27 July 2010

Noah! I want you to build...an ark!

We've had a bit of flooding here over the past week. It rained heavily most of last week up in Wisconsin and Minnesota (with at least a couple of bouts of 8-9 inches at a time). Well, that water has to go somewhere, and here it runs south, making its way down the Mississippi River drainage basin toward the Gulf of Mexico.

Last Saturday, I drove to Savanna, my old hometown, and picked my mom up so she could do her shopping about 10am. We got done with everything and got home about 3pm, only to be treated to this in the neighborhood.

We were fortunate that her house and property is just high enough and the flood at its highest got to within probably 1 meter (by height) or 5 meters by slope from the garage. The downslope neighbors weren't quite so lucky, as can be seen above. All of these pictures were taken last Sunday, and the water was starting to recede.

Thing is, Mom doesn't live close to the river, but close to what were the old Milwaukee Road yards. They did get flooded back in '65, but the water has to go up considerably to get to this point-much higher than most floods along the Mississippi. A flash flood like this, rolling down the Plum River on the east side of town, can overflow.

The Plum River is probably 3-4 meters wide on average and in most spots is probably about 1/2 meter deep. Not so last weekend:

It's flowing pretty fast under the Route 64 bridge east of town. Looks more like the Mississippi at this point. This cut off a couple of roads nearby.

This is Marquette Park in Savanna, right along the Mississippi. The blacktop is actually parking for people towing boats. Just below is the road through the park-currently underwater, along with the picnic shelters. I've seen the water higher in downtown Savanna-1993 comes to mind. The floodwater kind of 'snuck in through the back door' this time.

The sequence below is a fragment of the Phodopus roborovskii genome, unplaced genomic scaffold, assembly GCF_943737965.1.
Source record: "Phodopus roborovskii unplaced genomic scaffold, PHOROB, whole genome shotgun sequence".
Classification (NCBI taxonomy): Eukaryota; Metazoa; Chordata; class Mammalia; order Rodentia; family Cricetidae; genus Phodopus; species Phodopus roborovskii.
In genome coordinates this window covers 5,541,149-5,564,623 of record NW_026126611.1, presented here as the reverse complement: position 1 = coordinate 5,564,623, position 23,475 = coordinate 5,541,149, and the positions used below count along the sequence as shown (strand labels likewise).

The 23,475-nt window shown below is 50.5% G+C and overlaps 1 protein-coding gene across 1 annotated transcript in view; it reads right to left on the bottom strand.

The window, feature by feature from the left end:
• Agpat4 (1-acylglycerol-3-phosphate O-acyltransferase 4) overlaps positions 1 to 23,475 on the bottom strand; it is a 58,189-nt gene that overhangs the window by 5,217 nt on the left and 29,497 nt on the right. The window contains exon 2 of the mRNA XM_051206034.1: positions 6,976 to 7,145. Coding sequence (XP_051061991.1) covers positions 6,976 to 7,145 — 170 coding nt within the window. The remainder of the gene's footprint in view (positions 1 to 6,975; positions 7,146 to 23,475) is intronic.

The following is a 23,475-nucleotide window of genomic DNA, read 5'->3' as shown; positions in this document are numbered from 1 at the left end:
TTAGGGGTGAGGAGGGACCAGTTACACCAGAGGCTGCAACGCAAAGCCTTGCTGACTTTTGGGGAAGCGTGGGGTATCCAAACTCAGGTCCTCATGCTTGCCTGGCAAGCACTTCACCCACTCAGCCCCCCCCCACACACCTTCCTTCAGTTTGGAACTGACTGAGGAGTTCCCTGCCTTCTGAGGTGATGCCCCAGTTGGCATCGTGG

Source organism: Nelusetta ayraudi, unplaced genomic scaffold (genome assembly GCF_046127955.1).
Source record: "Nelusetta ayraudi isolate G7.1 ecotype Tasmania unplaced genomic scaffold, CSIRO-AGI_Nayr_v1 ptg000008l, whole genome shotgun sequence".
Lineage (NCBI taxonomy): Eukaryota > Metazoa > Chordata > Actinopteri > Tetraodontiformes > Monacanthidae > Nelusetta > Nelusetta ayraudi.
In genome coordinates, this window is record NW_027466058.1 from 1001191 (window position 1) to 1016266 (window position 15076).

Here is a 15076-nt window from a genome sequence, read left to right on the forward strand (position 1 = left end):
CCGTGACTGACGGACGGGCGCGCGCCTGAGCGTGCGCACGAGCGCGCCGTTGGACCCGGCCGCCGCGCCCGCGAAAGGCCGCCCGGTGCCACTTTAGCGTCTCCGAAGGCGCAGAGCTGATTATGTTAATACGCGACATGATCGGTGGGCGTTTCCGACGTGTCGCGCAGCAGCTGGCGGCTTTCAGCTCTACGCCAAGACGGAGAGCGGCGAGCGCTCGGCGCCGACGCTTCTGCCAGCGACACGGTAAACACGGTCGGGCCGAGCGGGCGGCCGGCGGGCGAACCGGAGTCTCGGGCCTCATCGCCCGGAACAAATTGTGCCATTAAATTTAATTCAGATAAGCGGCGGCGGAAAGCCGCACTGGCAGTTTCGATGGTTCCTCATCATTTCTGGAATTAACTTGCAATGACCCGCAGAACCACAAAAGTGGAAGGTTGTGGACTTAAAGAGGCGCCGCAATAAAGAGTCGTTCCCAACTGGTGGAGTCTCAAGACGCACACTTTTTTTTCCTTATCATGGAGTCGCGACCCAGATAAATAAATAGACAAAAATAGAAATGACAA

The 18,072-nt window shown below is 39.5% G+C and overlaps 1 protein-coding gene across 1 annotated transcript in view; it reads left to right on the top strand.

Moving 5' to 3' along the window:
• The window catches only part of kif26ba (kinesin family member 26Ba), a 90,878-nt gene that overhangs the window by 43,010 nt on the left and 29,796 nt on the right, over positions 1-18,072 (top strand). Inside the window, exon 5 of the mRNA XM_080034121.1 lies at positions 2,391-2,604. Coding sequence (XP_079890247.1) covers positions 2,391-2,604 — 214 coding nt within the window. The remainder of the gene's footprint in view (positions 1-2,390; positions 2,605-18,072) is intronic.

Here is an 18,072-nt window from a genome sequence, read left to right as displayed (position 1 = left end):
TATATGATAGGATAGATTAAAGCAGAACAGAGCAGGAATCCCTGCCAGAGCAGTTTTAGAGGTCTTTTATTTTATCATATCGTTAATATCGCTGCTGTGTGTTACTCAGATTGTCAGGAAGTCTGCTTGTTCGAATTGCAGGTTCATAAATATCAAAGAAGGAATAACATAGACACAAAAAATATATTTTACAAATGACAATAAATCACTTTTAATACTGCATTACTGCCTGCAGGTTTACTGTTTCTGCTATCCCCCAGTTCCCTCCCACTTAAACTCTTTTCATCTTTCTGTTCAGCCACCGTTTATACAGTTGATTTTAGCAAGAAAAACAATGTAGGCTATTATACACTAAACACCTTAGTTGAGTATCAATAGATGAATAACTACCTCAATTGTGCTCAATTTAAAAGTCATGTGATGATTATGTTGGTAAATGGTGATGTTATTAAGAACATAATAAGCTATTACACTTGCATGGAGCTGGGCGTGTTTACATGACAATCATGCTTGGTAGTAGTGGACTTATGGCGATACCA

Probably the big blow of this bout of high water was the flow through the old rail yards. Although most of the yards have been gone for going on 25 years now, the Canadian Pacific (which bought the old Milwaukee lines) still has a main line and crew change point here, as does the Burlington Northern Santa Fe. The CP yards did get major wet, and I suspect the BNSF yard did as well. I saw trains starting to stack up on the mains north and south of town. They'll be a while getting those rerouted around the affected rails.

Looks like several cars got derailed here. I wouldn't be surprised if the rails were displaced as well. Looks like the CP will need a big hook and a rail building crew here before too long. The lake in the background is normally flat and dry land where the yards were.

Which brings us to the Route 84 bridge and viaduct: